# State Legislature



Exclusive: Labor relations board shifts staff, cases to other agency. Is it legal?

Iowa’s Public Employment Relations Board (PERB) is transferring most of its staff and caseload to the state Department of Inspections and Appeals.

Since the mid-1970s, PERB members and administrative law judges have adjudicated labor disputes within state and local government or school districts. Following the changes, administrative law judges now working for PERB will handle other matters, while other employees at Inspections and Appeals will hear cases that were previously in PERB’s jurisdiction.

State officials have not announced the changes, which are scheduled to take effect on September 30. It’s not clear who initiated or authorized the plan. Staff in the governor’s office and Department of Inspections and Appeals did not respond to any of Bleeding Heartland’s inquiries over the past three weeks. PERB members Erik Helland and Cheryl Arnold likewise did not reply to several emails.

State Senator Nate Boulton, a Democrat with extensive experience as a labor attorney, has asked Attorney General Tom Miller for an official opinion on whether “it is an illegal shift of an essential PERB duty” to assign its responsibilities “to an unrelated state agency.”

Boulton also asked Miller to weigh in on the legality of Governor Kim Reynolds’ recent appointments to PERB. As Bleeding Heartland previously reported, Reynolds has circumvented the Senate confirmation process by keeping one of the three PERB positions unfilled, so she can name her preferred candidates to a vacant slot while the legislature is not in session.

Continue Reading...

Republicans spending big on Des Moines area legislative races

The Republican Party of Iowa has reserved more than $1.1 million in television air time for six candidates seeking Iowa legislative seats in the Des Moines metro area, and will likely spend hundreds of thousands more to promote them on television during the final stretch of the campaign.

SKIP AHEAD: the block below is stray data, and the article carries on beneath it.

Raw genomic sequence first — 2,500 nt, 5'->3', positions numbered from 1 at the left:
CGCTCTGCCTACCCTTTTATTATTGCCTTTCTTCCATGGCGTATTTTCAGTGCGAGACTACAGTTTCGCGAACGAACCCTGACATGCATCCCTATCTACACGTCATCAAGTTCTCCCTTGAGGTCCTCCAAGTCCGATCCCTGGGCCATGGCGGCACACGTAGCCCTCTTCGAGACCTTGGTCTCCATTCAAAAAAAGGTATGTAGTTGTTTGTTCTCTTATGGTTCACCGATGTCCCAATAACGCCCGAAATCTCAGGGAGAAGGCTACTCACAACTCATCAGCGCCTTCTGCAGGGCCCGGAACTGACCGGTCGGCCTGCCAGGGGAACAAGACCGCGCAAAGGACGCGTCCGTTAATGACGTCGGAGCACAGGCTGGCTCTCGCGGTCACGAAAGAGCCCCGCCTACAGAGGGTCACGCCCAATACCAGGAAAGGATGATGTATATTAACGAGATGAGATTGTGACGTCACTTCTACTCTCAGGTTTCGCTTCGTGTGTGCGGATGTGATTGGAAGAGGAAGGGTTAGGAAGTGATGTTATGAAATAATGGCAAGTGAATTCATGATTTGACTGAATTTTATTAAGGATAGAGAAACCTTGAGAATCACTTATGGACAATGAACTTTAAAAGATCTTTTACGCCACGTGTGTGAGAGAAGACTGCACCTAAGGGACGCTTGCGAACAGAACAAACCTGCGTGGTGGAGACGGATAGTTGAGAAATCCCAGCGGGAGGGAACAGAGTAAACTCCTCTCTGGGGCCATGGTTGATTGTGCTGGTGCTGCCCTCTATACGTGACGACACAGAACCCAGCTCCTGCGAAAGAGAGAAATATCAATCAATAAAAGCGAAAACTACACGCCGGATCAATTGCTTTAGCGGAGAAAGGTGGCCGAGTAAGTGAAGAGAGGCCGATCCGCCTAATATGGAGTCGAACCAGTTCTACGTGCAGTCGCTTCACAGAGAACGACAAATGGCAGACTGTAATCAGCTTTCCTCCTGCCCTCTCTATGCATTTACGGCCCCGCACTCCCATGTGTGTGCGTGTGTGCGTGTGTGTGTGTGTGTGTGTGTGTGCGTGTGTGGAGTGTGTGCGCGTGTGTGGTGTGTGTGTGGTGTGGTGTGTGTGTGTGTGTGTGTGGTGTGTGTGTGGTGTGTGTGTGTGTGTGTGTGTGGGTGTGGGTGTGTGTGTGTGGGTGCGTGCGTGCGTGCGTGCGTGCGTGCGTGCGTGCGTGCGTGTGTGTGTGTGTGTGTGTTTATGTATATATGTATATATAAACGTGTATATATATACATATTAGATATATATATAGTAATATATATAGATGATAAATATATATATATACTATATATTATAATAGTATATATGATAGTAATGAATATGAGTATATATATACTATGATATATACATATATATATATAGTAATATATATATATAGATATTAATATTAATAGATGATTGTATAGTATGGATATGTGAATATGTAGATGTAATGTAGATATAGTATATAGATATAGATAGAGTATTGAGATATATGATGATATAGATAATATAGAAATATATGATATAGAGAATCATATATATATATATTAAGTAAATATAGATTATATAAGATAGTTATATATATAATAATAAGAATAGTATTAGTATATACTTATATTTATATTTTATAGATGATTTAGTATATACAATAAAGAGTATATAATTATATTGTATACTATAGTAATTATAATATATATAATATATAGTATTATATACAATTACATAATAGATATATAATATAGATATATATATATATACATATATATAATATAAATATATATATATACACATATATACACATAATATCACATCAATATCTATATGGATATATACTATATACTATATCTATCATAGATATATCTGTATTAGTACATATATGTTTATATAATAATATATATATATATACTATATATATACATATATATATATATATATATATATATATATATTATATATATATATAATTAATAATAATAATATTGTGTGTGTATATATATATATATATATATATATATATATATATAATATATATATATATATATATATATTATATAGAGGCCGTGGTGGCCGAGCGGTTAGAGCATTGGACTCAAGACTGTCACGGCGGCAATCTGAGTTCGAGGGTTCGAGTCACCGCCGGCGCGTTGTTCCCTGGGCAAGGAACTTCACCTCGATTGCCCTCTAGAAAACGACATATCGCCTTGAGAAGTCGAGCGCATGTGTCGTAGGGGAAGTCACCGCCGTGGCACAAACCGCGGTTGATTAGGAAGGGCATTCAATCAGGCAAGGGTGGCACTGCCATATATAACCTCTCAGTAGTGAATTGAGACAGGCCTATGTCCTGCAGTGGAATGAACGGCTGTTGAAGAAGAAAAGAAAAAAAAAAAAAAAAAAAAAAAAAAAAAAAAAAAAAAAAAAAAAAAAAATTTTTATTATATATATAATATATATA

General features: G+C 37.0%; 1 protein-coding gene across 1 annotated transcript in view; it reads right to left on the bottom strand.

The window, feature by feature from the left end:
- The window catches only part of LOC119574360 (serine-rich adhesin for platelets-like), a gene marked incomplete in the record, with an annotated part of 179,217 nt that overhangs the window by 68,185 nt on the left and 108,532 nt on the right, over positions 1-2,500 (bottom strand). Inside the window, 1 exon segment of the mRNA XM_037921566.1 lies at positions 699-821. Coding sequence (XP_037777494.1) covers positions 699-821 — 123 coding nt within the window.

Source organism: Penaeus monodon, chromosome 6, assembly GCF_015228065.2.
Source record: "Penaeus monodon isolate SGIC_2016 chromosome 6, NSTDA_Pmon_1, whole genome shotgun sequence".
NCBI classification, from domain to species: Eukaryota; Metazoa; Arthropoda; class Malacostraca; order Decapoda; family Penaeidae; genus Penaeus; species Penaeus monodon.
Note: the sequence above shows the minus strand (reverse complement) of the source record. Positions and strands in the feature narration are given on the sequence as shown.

Documents filed with the Federal Communications Commission show the GOP plans to spend more than $650,000 on broadcast tv supporting Jake Chapman and Mike Bousselot, who are running in the party’s top two central Iowa Senate targets.

The party also will spend six-figure sums on tv ads for four Iowa House candidates in Polk or Dallas counties, whose commercials began airing last week.

Those numbers do not include any funds the GOP will spend on direct mail, radio, or digital advertising for the same candidates.

This post focuses on early tv spending on legislative races in the Des Moines market. Forthcoming Bleeding Heartland posts will survey other battleground Iowa House or Senate districts.

Continue Reading...

Iowa House Democrats endorse legal weed

One of these things is not like the others.

Three parts of the Iowa House Democrats’ “People over Politics” agenda will sound familiar to anyone who has followed legislative debates over the past decade. The minority party, which now holds 40 of the 100 House seats, will fight to raise wages and lower costs for essentials like housing and child care, protect reproductive freedom, and invest more resources in public schools.

The fourth part of the Democrats’ campaign platform is new: for the first time, an Iowa legislative caucus advocates legalizing adult use of marijuana.